|Hakim / Talakik|
|Add Date:||2002-12-16||Pull Date:||2003-02-17||Charts:||Reggae/World|
|Week Ending:||12 Jan||5 Jan||29 Dec|
|1.||Mar 01, 2011:||At the Cafe Bohemian |
|4.||Jan 09, 2003:||"In Your Ear..." Bicycle Post Crash Poetry Survival Night... 21:15-00:35 |
Talakik (mixed Live in-studio by DB), Ya Albi (mixed Live in-studio by DB), El Salam
|2.||Feb 10, 2011:||It's Bollywood |
|5.||Jan 07, 2003:||At the Cafe Bohemian |
|3.||May 03, 2008:||New World Disorderly Peace |
|6.||Jan 05, 2003:||"In Your Ear..." Recording For the KZSU Application Due Thursday at 8pm Sharp! |
Hakim is an Egyptian singer specializing in what’s called sha’bi music, which is a fast, street-based Egyptian pop style. Most of the songs deal with typical pop fare (i.e. love) and though Arabic music is frequently melodramatic, none of these tracks are saccharine. There are frequent attempts to tweak with Hakim’s style by bringing in Western musical elements (mostly electronic synths and audio effects). Sometimes it’s successful and sometimes it’s not. My only complaint is that I felt that most of the fusion tracks sacrifice too much of the Middle Eastern element and end up sounding like European dance tunes. The tracks that maintain a distinct Egyptian feel are the most satisfying.|
1. “El Salam Alaykoum” is an Arabic greeting and this track is straightforward Egyptian pop that introduces the album.
2. Duet between Hakim and Puerto Rican singer Olga Tanon. The music itself is definitely not Middle Eastern, but not quite Latin either. Drum loops with bass pulses laid over. Interesting, even if there doesn’t seem to be much chemistry between the singers. It sounds almost like the vocals were recorded completely separately and edited together. Not exactly Marvin Gaye and Tammy Terrell.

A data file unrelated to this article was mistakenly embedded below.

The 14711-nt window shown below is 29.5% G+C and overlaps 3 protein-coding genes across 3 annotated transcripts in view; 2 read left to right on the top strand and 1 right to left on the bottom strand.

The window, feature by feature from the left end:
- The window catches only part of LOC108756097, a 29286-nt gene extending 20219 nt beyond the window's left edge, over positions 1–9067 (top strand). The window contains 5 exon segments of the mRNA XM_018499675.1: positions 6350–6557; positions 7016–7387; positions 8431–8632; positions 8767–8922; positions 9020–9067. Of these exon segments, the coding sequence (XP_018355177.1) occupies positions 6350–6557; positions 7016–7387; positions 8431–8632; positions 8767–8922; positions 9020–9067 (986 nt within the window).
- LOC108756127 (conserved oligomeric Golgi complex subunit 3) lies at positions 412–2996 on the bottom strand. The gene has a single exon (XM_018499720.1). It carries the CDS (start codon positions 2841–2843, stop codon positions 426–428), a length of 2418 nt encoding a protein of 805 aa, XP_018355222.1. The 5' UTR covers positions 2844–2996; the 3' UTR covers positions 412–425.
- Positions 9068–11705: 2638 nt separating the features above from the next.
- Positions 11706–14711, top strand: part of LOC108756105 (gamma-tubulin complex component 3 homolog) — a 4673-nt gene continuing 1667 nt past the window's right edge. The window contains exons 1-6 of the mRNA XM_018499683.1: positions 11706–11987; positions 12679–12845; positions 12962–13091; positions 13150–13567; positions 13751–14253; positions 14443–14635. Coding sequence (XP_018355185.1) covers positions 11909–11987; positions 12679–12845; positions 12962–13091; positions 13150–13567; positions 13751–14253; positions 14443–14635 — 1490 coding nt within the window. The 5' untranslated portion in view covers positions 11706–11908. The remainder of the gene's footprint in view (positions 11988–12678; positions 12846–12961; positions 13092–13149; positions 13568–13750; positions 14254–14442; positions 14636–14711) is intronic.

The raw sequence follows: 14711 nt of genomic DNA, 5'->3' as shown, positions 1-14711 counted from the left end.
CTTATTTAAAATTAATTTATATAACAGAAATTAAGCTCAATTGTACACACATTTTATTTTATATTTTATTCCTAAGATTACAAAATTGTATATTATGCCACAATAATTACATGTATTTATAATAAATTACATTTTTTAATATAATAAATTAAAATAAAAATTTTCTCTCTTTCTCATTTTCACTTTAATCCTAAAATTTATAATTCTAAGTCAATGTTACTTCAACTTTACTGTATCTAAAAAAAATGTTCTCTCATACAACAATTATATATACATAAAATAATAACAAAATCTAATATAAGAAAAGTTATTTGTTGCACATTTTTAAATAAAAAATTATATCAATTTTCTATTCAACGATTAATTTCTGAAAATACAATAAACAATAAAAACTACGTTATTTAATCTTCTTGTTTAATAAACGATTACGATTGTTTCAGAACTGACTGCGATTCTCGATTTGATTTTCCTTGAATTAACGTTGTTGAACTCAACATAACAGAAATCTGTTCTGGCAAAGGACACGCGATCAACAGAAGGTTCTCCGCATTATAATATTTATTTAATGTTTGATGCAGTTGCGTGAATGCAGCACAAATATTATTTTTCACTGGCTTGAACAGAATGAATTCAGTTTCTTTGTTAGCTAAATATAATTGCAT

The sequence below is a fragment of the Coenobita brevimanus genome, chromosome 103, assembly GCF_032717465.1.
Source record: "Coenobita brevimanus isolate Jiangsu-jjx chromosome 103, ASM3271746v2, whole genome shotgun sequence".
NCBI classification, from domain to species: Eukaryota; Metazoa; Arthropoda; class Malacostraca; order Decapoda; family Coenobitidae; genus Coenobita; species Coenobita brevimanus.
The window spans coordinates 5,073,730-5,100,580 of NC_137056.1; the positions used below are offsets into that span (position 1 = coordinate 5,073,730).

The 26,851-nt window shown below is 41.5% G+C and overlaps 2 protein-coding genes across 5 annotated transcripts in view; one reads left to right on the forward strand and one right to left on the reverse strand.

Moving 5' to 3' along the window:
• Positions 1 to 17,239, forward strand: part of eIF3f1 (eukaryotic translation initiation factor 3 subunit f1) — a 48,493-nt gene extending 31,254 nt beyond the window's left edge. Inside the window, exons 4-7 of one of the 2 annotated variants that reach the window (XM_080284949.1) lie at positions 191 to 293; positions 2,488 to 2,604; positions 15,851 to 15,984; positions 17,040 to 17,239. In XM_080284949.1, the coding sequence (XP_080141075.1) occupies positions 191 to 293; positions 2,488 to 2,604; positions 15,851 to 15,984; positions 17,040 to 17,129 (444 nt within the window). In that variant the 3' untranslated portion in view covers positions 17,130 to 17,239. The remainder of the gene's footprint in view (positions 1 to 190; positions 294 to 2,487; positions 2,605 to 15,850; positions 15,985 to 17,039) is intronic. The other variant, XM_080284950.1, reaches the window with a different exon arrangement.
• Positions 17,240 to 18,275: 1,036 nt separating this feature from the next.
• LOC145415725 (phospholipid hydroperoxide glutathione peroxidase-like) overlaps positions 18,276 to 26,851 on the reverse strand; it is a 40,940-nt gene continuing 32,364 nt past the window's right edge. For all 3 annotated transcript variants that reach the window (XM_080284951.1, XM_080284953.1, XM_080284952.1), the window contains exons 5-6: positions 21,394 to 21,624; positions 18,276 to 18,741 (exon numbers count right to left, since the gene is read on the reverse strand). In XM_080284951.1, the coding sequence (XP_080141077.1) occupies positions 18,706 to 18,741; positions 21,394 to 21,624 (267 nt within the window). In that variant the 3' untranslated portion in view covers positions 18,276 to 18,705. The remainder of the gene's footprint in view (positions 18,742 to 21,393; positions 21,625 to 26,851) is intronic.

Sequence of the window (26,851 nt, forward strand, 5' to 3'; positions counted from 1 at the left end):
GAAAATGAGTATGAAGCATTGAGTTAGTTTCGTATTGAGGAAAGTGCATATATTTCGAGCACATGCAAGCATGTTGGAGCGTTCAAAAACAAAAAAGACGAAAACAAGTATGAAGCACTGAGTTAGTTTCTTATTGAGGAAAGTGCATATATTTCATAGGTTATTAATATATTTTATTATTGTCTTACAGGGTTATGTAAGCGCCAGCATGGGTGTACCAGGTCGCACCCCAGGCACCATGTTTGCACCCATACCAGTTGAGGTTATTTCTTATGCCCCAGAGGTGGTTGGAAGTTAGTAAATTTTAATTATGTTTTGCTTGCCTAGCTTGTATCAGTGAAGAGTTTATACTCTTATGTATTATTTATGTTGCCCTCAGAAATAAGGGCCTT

3. Medium-paced traditional Egyptian pop with violins, different percussion, accordions, and a slight bass thump.
4. Electric guitar and keyboard-based tune. It’s more of a ballad than most of his stuff, but it’s not really slow like a traditional ballad.
5. The first minute is Hakim’s unaccompanied vocals with a slight echo effect. It then segues into a more familiar pop sound. Laid-back as far as Hakim’s music generally goes. Particularly expressive vocals here.
6. Hakim backed by a very deep-sounding chorus and slight instrumentation. A couple of minutes in, it develops a more upbeat background.
7. Another love song, but this time really upbeat. Wouldn’t be out of place in a Lebanese night club. Twinkly-sounding keyboard and synth background with quick percussion. Nonetheless, it sounds a bit understated, not like cheezy club fare.
8. The title means “little telephone,” and the track starts off with some phone noises over the music. Given the title, the lyrics are, as you’d expect, about missing someone and waiting for a call from him or her.
9. Starts of really slow and then becomes a synthed-out dance tune with warbling electronic pulses over fast drums.
10. Pretty normal Egyptian pop music.
11. Violin-based song with bass thrown in. This track does the most convincing job, in my opinion, of mixing Western musical elements into Egyptian music without really sacrificing either.
12. Kinda neat, but also odd. Arabic-English funk duet.
|1.||El Salam||7.||Aho Aho|
|2.||Ya Albi||8.||Telefon Zoghayar|
|3.||Talakik||9.||Shoft Ya Albi|
|4.||Halla Halla||10.||El Kalam Da Kebir|